Bengkulu, capital and largest city of Bengkulu Province, is not only the center of the provincial administration and facilities but it is also a city steeped in history. Traces of the great by gone era decorate major parts of the city and radiate a distinct classic ambience.
With a total area of 245.67 km², the city of Bengkulu is situated on the south-west coast of Sumatra directly facing the Indian Ocean. The city was once named ” Bencoolen” by the British and “Benkoelen” by the Dutch. It is said that the name “Bencoolen” was derived from the English word “Bent Coal land” since the area was blessed with an abundance of coal. However, another version suggests that It is derived from the local language Bangkahulu or Bangkahuluan from the Javanese language, where “Bang” translated means coast, and “Kulon” means west.
Following the rule by the Kingdom of Banten on Java and the Minangkabau of West Sumatra over the area , Bengkulu fell to the British in the 17th century. At the time when the Dutch established the Verenigde Oost Indië Compagnie or VOC, the British founded the East India Company (EIC) and the two would engage in an endless battle for control over the spice trade in the area around the Malacca Strait, especially in the trade of pepper. To protect their interest here, in 1714 the British built Fort Marlborough. The Fort is known as the second largest fortress built by the British’s EIC in Asia and has been well preserved until today. However, Bencoolen was never financially viable, because of its remoteness and difficulty in procuring pepper. Despite these drawbacks, the British persisted, maintaining their presence there for 150 years.
The British colonization of Bengkulu was faced with many conflicts and resistance from the local population. In 1719, the British were driven out of Bengkulu, although they managed to return. In 1807, the British Resident or Governor Thomas Parr was assassinated by a local of Bengkulu and was later replaced by Sir Thomas Stamford Raffles. To commemorate his services, in 1808 the British ruler erected the Thomas Parr Monument about 100 meters from Fort Marlborough, which can still be seen today.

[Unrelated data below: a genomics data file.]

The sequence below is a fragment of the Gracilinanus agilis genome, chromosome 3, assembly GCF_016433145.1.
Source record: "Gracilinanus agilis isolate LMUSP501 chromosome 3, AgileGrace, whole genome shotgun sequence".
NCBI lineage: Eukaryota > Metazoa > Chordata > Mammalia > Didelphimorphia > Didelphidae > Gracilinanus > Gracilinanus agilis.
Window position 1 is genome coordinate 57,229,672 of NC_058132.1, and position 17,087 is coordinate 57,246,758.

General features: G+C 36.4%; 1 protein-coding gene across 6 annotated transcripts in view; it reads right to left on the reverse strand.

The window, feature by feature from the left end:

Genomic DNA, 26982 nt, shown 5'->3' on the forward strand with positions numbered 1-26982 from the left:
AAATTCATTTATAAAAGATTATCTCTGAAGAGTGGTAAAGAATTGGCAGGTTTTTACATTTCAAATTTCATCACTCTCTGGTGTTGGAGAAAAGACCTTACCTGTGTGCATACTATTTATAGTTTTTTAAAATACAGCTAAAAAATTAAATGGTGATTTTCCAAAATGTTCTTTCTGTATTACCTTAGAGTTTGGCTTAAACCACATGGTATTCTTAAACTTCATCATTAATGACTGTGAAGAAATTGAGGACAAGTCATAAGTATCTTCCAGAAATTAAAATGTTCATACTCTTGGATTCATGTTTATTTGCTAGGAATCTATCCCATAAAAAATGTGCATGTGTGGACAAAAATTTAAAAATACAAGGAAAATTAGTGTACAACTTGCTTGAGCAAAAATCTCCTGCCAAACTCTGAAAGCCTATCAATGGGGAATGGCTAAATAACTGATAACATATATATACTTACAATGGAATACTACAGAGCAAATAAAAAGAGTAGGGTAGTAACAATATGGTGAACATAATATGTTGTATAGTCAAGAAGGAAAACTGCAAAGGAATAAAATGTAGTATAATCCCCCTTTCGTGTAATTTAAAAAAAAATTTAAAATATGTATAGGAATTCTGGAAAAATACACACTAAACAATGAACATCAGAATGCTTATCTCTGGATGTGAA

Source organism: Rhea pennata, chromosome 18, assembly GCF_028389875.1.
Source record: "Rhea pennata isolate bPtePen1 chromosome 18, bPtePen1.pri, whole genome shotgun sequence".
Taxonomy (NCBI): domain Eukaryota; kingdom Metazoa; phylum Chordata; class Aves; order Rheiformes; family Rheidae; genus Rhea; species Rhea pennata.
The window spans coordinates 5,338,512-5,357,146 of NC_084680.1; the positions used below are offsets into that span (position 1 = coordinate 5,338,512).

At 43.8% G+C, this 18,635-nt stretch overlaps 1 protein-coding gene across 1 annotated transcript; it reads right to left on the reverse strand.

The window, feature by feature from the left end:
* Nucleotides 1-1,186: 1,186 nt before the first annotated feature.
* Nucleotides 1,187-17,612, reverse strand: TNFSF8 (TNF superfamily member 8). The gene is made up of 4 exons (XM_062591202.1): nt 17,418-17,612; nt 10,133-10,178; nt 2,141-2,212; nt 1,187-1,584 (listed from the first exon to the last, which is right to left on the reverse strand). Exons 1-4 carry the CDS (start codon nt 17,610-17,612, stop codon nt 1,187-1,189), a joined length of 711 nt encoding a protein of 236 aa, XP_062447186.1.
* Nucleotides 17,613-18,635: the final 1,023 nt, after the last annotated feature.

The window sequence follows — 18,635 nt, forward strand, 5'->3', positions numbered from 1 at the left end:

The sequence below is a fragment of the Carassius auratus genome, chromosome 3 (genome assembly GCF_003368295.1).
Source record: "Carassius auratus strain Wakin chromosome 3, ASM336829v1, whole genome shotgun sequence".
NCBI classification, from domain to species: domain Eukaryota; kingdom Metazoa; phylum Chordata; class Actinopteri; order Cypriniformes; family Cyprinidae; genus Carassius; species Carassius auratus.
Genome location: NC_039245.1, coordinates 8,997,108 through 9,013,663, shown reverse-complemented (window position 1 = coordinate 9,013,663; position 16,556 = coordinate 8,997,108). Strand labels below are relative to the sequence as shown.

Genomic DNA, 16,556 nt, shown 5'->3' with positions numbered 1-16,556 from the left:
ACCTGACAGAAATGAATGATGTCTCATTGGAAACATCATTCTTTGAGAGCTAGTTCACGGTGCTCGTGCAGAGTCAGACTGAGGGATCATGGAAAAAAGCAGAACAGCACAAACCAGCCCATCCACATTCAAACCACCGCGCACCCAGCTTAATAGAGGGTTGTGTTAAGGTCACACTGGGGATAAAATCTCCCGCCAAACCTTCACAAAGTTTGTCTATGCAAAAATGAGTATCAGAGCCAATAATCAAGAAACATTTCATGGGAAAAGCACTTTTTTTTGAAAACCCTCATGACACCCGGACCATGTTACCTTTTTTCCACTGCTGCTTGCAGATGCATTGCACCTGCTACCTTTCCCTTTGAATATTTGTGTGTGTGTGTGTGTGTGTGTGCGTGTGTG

Immortalized in the name of the gigantic flower Rafflesia Arnoldii , which has become the icon of Bengkulu Province, Sir Thomas Stamford Raffles was the last British Governor before the British finally ceded the territory to Dutch in exchange for the island of Singapore. During his reign in Bengkulu, the British governor occupied a residential house which was also used for government activities. Nowadays, the building of the British Governor’s House still stands in its original architecture and is used as residence for the present Bengkulu Provincial Governor.
The British eventually ceded Bengkulu to the Dutch colonial as part of the Anglo-Dutch Treaty of 1824 to focus their attention on Malacca. Like the rest of present-day Indonesia, Bengkulu remained a Dutch colony until after World War II, when Indonesia declared her Independence in 1945.
Probably, the most notable of all the British traces in Bengkulu is the British Christian Cemetery which became the final resting place for British troops in colonial times. The cemetery is also acknowledged as the biggest Christian cemetery in South East Asia.
During the imprisonment of Soekarno by the Dutch in the 1930s, the future first president of Indonesia lived in exile briefly in Bengkulu City. Here he met his wife, Fatmawati, who gave him several children, the most famous being Indonesia’s first female President Megawati Sukarnoputri. The house of exile of Soekarno remains well preserved along with some of the most historical items that once were used by the country’s first President.
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